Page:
Study Guide

Busirane in The Faerie Queene

By Edmund Spenser

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Busirane is probably the most unlikeable villain in all of the Faerie Queene, and trust us, he's got a lot of competition. Busirane's very physical violation and torture of Amoret, in contrast to the largely psychological violence caused by other villains, makes Busirane pretty easy to hate on.

Busirane's capture of Amoret (whose named has associations with love), is the culmination of his symbolic role as a perversion of real love. Incapable of understanding love's symbolic qualities, he literally takes Amoret's heart out her body and enacts a kind of metaphoric rape by penetrating her chest with a steel pen. And just in case you weren't disguised enough by his interpretation of love, his house is covered in images of rape and the main source of entertainment is a performance of Amoret's rape. Ick.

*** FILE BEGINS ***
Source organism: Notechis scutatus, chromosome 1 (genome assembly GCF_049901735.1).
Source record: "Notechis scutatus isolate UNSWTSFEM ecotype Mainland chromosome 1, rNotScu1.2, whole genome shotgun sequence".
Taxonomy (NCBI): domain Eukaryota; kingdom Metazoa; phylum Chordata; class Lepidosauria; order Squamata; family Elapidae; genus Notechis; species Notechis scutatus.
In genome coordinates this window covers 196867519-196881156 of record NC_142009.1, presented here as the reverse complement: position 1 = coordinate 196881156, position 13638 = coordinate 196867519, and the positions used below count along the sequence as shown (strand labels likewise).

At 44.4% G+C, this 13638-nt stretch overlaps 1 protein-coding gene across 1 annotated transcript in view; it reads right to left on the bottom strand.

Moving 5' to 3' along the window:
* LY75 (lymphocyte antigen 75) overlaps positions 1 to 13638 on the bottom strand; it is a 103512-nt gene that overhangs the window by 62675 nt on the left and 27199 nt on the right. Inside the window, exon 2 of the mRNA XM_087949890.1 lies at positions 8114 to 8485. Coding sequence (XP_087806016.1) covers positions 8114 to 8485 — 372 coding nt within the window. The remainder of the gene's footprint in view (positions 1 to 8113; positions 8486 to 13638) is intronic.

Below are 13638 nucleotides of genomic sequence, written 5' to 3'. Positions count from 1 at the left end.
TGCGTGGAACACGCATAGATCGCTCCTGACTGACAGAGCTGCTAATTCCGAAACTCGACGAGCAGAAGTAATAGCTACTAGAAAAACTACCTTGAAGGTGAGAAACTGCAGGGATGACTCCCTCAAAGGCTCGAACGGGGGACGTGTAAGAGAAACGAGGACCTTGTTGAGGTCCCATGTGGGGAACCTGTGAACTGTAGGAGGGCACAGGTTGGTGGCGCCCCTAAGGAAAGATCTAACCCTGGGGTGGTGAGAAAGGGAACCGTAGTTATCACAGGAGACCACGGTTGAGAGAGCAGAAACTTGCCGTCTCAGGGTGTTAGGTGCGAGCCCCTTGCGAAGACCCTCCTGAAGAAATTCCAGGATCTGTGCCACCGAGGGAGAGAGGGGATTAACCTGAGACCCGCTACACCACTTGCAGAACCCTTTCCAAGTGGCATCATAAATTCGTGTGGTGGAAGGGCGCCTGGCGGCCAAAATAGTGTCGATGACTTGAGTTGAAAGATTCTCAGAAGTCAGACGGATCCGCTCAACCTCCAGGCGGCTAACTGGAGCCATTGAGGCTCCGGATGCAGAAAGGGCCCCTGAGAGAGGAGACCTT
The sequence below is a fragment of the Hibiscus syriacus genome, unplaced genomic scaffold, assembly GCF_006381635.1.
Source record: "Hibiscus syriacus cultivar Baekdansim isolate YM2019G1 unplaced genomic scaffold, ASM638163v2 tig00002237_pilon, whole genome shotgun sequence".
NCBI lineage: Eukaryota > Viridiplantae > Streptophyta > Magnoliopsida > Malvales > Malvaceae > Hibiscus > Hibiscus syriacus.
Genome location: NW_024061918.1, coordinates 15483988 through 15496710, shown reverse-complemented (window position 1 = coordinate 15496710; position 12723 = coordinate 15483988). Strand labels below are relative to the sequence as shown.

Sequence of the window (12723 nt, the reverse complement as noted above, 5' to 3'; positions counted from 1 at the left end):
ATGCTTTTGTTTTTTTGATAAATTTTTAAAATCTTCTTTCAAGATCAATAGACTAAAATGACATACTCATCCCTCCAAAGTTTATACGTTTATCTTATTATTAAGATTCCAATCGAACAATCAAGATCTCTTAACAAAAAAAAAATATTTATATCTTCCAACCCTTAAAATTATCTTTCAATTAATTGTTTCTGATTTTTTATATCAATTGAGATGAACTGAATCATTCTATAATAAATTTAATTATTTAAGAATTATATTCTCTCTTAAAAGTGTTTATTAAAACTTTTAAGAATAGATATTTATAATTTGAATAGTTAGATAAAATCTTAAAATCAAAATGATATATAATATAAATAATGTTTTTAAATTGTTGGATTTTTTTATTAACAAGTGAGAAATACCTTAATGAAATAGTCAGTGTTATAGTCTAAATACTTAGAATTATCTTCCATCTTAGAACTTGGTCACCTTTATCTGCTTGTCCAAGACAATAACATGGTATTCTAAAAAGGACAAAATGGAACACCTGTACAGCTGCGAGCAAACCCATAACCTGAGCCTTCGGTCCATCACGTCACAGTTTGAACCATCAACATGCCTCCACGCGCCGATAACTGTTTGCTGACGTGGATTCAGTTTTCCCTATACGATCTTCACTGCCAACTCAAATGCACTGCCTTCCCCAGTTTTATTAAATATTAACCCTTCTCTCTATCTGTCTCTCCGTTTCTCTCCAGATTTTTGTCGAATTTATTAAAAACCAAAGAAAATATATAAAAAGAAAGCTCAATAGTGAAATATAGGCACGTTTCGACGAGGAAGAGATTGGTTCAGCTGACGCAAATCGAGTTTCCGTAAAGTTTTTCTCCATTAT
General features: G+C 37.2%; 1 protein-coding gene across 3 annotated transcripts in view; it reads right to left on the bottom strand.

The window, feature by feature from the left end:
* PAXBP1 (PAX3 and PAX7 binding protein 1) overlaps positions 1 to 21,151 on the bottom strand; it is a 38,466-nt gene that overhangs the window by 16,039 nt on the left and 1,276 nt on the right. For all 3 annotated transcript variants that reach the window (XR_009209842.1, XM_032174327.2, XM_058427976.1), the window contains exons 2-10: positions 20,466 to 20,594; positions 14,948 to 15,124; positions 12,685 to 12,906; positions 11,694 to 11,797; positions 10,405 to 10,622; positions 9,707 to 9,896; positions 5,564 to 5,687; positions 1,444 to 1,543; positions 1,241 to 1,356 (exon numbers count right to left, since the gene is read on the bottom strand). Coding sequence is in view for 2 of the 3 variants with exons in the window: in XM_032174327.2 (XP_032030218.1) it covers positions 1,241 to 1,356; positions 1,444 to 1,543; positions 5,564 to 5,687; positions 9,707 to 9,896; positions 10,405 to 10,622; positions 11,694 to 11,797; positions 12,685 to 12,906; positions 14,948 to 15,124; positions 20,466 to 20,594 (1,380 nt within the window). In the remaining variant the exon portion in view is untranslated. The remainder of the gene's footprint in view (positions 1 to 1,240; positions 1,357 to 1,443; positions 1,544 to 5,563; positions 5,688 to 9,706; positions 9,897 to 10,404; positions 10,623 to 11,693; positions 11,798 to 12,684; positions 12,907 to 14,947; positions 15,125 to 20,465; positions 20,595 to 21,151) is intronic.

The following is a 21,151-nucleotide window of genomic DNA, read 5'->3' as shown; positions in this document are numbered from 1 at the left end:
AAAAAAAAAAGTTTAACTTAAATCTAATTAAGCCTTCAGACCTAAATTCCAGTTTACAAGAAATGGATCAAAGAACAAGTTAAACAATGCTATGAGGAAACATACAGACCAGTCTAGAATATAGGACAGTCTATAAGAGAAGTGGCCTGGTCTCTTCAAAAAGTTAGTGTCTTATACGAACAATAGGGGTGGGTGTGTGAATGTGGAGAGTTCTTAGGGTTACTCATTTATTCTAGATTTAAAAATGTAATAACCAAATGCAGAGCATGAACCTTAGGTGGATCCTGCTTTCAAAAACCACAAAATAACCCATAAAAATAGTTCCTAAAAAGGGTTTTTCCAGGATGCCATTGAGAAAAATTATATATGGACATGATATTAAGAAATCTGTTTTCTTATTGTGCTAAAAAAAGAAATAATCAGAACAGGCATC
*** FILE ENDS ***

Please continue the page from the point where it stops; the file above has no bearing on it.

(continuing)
Since the steel rod penetrating Amoret is also described as a pen (punning on 'pen' as both a writing instrument and a place of enclosure), Busirane can also be seen as a perverse foil to the poet, who "pens" women all the time in writing about them. This suggests that Spenser might be critiquing the sexualizing of women that male poets routinely engage in, and perhaps even critiquing himself, since his poem certainly engages in plenty of that.

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